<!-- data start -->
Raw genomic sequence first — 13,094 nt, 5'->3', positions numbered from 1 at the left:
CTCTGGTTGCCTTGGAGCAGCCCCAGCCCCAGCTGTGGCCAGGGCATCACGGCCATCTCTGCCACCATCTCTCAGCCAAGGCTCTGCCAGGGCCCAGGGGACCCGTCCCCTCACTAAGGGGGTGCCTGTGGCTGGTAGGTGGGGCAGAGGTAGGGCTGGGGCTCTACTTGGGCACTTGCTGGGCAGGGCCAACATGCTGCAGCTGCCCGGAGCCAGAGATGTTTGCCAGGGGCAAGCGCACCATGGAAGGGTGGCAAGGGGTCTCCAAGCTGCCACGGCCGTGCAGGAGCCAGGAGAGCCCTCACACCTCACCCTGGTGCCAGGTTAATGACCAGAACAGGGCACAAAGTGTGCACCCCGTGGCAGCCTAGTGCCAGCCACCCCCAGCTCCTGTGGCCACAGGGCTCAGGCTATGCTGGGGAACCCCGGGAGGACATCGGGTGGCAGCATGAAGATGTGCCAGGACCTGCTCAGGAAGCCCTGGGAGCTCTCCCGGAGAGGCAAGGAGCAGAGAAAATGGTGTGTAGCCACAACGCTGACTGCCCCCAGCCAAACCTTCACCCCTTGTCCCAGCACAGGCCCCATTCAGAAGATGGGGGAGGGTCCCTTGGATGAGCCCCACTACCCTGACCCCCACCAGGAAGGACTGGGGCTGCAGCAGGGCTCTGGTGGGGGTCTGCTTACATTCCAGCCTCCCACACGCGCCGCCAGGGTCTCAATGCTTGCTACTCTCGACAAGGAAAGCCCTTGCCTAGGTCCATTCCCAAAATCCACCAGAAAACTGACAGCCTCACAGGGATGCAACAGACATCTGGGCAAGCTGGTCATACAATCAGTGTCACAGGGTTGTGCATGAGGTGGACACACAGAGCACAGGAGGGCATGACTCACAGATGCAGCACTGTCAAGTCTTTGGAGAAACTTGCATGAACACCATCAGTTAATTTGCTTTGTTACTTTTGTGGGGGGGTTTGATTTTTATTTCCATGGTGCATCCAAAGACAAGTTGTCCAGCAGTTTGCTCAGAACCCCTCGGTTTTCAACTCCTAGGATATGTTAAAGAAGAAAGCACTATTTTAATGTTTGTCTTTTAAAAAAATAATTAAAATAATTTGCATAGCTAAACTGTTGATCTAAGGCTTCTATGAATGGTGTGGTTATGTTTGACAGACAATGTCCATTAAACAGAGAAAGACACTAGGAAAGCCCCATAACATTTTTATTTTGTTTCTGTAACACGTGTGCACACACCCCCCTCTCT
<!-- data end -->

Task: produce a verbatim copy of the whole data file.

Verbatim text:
Raw genomic sequence first — 13,094 nt, 5'->3', positions numbered from 1 at the left:
CTCTGGTTGCCTTGGAGCAGCCCCAGCCCCAGCTGTGGCCAGGGCATCACGGCCATCTCTGCCACCATCTCTCAGCCAAGGCTCTGCCAGGGCCCAGGGGACCCGTCCCCTCACTAAGGGGGTGCCTGTGGCTGGTAGGTGGGGCAGAGGTAGGGCTGGGGCTCTACTTGGGCACTTGCTGGGCAGGGCCAACATGCTGCAGCTGCCCGGAGCCAGAGATGTTTGCCAGGGGCAAGCGCACCATGGAAGGGTGGCAAGGGGTCTCCAAGCTGCCACGGCCGTGCAGGAGCCAGGAGAGCCCTCACACCTCACCCTGGTGCCAGGTTAATGACCAGAACAGGGCACAAAGTGTGCACCCCGTGGCAGCCTAGTGCCAGCCACCCCCAGCTCCTGTGGCCACAGGGCTCAGGCTATGCTGGGGAACCCCGGGAGGACATCGGGTGGCAGCATGAAGATGTGCCAGGACCTGCTCAGGAAGCCCTGGGAGCTCTCCCGGAGAGGCAAGGAGCAGAGAAAATGGTGTGTAGCCACAACGCTGACTGCCCCCAGCCAAACCTTCACCCCTTGTCCCAGCACAGGCCCCATTCAGAAGATGGGGGAGGGTCCCTTGGATGAGCCCCACTACCCTGACCCCCACCAGGAAGGACTGGGGCTGCAGCAGGGCTCTGGTGGGGGTCTGCTTACATTCCAGCCTCCCACACGCGCCGCCAGGGTCTCAATGCTTGCTACTCTCGACAAGGAAAGCCCTTGCCTAGGTCCATTCCCAAAATCCACCAGAAAACTGACAGCCTCACAGGGATGCAACAGACATCTGGGCAAGCTGGTCATACAATCAGTGTCACAGGGTTGTGCATGAGGTGGACACACAGAGCACAGGAGGGCATGACTCACAGATGCAGCACTGTCAAGTCTTTGGAGAAACTTGCATGAACACCATCAGTTAATTTGCTTTGTTACTTTTGTGGGGGGGTTTGATTTTTATTTCCATGGTGCATCCAAAGACAAGTTGTCCAGCAGTTTGCTCAGAACCCCTCGGTTTTCAACTCCTAGGATATGTTAAAGAAGAAAGCACTATTTTAATGTTTGTCTTTTAAAAAAATAATTAAAATAATTTGCATAGCTAAACTGTTGATCTAAGGCTTCTATGAATGGTGTGGTTATGTTTGACAGACAATGTCCATTAAACAGAGAAAGACACTAGGAAAGCCCCATAACATTTTTATTTTGTTTCTGTAACACGTGTGCACACACCCCCCTCTCT